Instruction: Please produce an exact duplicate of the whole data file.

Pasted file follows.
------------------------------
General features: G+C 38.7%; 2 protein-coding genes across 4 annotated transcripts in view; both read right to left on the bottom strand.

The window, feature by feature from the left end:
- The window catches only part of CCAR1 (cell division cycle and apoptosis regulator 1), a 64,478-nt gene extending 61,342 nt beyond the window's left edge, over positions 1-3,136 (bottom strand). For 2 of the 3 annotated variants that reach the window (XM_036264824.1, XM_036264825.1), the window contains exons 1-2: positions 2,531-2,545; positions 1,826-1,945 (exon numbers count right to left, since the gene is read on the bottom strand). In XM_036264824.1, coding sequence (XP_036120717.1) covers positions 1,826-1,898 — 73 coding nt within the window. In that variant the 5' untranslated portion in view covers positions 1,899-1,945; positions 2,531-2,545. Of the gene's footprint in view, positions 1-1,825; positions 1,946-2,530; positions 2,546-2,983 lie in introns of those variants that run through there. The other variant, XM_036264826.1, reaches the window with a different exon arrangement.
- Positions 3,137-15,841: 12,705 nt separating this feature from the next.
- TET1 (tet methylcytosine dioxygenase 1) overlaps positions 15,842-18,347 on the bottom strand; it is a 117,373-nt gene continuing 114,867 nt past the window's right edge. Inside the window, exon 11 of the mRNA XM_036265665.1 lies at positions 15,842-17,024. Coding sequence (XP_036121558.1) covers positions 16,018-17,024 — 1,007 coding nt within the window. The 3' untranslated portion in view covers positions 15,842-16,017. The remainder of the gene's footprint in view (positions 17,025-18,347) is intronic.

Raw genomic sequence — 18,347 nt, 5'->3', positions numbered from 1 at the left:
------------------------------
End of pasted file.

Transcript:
General features: G+C 38.7%; 2 protein-coding genes across 4 annotated transcripts in view; both read right to left on the bottom strand.

The window, feature by feature from the left end:
- The window catches only part of CCAR1 (cell division cycle and apoptosis regulator 1), a 64,478-nt gene extending 61,342 nt beyond the window's left edge, over positions 1-3,136 (bottom strand). For 2 of the 3 annotated variants that reach the window (XM_036264824.1, XM_036264825.1), the window contains exons 1-2: positions 2,531-2,545; positions 1,826-1,945 (exon numbers count right to left, since the gene is read on the bottom strand). In XM_036264824.1, coding sequence (XP_036120717.1) covers positions 1,826-1,898 — 73 coding nt within the window. In that variant the 5' untranslated portion in view covers positions 1,899-1,945; positions 2,531-2,545. Of the gene's footprint in view, positions 1-1,825; positions 1,946-2,530; positions 2,546-2,983 lie in introns of those variants that run through there. The other variant, XM_036264826.1, reaches the window with a different exon arrangement.
- Positions 3,137-15,841: 12,705 nt separating this feature from the next.
- TET1 (tet methylcytosine dioxygenase 1) overlaps positions 15,842-18,347 on the bottom strand; it is a 117,373-nt gene continuing 114,867 nt past the window's right edge. Inside the window, exon 11 of the mRNA XM_036265665.1 lies at positions 15,842-17,024. Coding sequence (XP_036121558.1) covers positions 16,018-17,024 — 1,007 coding nt within the window. The 3' untranslated portion in view covers positions 15,842-16,017. The remainder of the gene's footprint in view (positions 17,025-18,347) is intronic.

Raw genomic sequence — 18,347 nt, 5'->3', positions numbered from 1 at the left: